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    Syrian refugees stand inside the Moria camp during the demostration against the deal between EU and Turkey, on March 24, 2016 in Lesbos.

    Ankara's Use of Refugees as Political Bargaining Tool Angers Turkish Opposition

    © AFP 2017/ Fabio Bucciarelli
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    After Turkey's Minister of EU Affairs Omer Celik remarked that Ankara might reassess its migration agreement with the EU, Sputnik sat down with the representatives of Turkey's main opposition parties, who commented on the issue.

    In an interview late on Tuesday, Omer Celik, Turkey's Minister for EU Affairs, said that he believed the time had come for Turkey to reassess its migration agreement with the European Union, since it had become clear the EU was not following through on its promise to grant Turks visa-free travel.

    Similar remarks have been voiced by the country's Foreign Minister Mevlüt Cavusoglu, who said in a televised interview late Wednesday that the Turkish government may cancel the refugee deal with the European Union.

    Sputnik Tukriye sat down with Ozkan Yalim, a lawmaker from the opposition Republican People's Party (CHP) and Filiz Kerestecioglu from the People's Democratic Party's (HDP), who said that the migration issue can't be used as political bargaining tool between states.

    Ozkan Yalim said that back in 2008, when Recep Tayyip Erdogan served as the country's Prime Minister, Turkey introduced a ban on election campaigning abroad. However, regardless of the ban, the country's authorities keep campaigning in support of the upcoming referendum.

    "I think that the President, Prime Minister and members of the Cabinet should pursue a more reserved and friendly dialogue with the European countries rather than using aggressive rhetoric and threatening them," Yalim told Sputnik.

    He also said that Turkey's foreign policy should be more balanced and should be aimed at the development of the country's trade relations and handling the crisis in the economy quickly.

    "We think that it is unacceptable to exercise political pressure using refugees as a political tool, as it contradicts the principles of morality and humanity," he said.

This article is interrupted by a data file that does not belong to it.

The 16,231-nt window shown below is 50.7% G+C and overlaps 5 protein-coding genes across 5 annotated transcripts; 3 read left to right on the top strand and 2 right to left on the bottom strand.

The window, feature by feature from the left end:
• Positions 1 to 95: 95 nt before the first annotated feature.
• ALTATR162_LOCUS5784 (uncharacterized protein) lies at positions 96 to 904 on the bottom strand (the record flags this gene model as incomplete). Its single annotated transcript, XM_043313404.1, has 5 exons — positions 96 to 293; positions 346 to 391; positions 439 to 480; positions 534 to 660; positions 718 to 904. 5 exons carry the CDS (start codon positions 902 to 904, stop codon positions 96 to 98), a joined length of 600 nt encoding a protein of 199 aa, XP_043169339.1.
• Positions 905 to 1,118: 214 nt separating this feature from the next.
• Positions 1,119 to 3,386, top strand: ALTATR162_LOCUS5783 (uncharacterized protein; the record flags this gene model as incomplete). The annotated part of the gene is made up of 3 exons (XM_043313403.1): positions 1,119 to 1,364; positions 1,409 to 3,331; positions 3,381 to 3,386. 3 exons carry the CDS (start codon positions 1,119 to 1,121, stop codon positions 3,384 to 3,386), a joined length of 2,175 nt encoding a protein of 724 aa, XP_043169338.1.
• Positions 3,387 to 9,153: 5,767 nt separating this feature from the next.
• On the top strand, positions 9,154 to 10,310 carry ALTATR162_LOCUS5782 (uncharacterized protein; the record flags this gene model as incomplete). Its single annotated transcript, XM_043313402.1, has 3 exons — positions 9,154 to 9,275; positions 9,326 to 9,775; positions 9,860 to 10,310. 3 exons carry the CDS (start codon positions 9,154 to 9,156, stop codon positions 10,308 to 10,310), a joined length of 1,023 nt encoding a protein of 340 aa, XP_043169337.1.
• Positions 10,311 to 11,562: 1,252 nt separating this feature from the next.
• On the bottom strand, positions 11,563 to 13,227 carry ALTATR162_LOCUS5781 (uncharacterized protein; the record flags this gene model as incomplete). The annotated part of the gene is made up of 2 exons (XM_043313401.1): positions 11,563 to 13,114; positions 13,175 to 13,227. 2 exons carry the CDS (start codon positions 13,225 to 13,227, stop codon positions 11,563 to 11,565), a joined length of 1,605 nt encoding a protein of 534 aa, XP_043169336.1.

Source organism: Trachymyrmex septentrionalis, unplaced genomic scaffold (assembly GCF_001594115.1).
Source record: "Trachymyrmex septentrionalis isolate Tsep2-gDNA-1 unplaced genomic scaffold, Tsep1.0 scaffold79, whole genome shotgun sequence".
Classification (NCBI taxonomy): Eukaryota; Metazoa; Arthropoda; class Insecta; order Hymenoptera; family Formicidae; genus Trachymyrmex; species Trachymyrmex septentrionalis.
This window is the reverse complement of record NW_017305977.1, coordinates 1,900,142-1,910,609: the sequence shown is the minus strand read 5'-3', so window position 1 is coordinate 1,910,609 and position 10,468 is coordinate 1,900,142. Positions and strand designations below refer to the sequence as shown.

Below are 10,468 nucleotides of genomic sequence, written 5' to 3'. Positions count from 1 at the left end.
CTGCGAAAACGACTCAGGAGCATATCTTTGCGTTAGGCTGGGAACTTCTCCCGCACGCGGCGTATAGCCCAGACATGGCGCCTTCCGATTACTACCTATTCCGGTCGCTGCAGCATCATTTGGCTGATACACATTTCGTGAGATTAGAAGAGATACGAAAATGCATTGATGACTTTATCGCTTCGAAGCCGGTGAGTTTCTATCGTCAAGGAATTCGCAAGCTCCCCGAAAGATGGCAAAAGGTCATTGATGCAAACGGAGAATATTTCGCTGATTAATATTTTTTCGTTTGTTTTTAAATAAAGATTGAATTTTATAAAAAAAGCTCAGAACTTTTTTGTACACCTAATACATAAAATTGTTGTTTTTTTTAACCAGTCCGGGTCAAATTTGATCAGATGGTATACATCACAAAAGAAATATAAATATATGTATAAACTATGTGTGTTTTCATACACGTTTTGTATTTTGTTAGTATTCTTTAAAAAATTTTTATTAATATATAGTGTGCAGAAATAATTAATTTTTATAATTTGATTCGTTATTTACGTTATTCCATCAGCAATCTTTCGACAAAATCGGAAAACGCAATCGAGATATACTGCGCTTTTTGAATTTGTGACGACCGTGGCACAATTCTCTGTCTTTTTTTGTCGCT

However he further suggested that the remarks voiced by the country's officials will remain just words.

    "I am sure that it won't go beyond a narrative. Ahead of the upcoming referendum, the country's authorities are trying to shape public opinion. When several years ago Iraq banned the plane of Turkey's Minister of Energy from landing, there was no reaction from the Turkish authorities, however there was no constitutional referendum planned," he told Sputnik.

    The politician further noted that with one month before the referendum, the number of people set to vote against the constitutional amendments remains quite high. Thus the authorities are making every effort to attract voters. However, he reiterated, it is unacceptable from a moral point of view to manipulate the migration crisis for political purposes.

    Filiz Kerestecioglu from the People's Democratic Party's (HDP) told Sputnik that nobody is allowed to pursue political bargaining, using the lives of people who must come face to face with injustice in their everyday lives, and that refugees can't be used as bargaining chip. However, she explained, it has already become normal practice, not only for Turkey but for the West as well.

    External forces have been drawn into the Syrian conflict, which has resulted in severe hardships for the Syrian people, she said.  The people had to flee from war and bloodshed. And their troubles can't be used as a bargaining tool: it contradicts the norms of international law and human rights.

    However the politician suggested that the Turkish government will maintain tension with the European countries until the very referendum and will use it to win the voices of nationalists. Otherwise, the opposing sides would have taken every effort to settle the conflict from the very start.

    "The position of our party is the following: nobody, under any circumstances, has the right to speculate using human lives," she concluded.

    Tags:
    migrant crisis, refugees, Turkish referendum, European Union, Europe, Turkey
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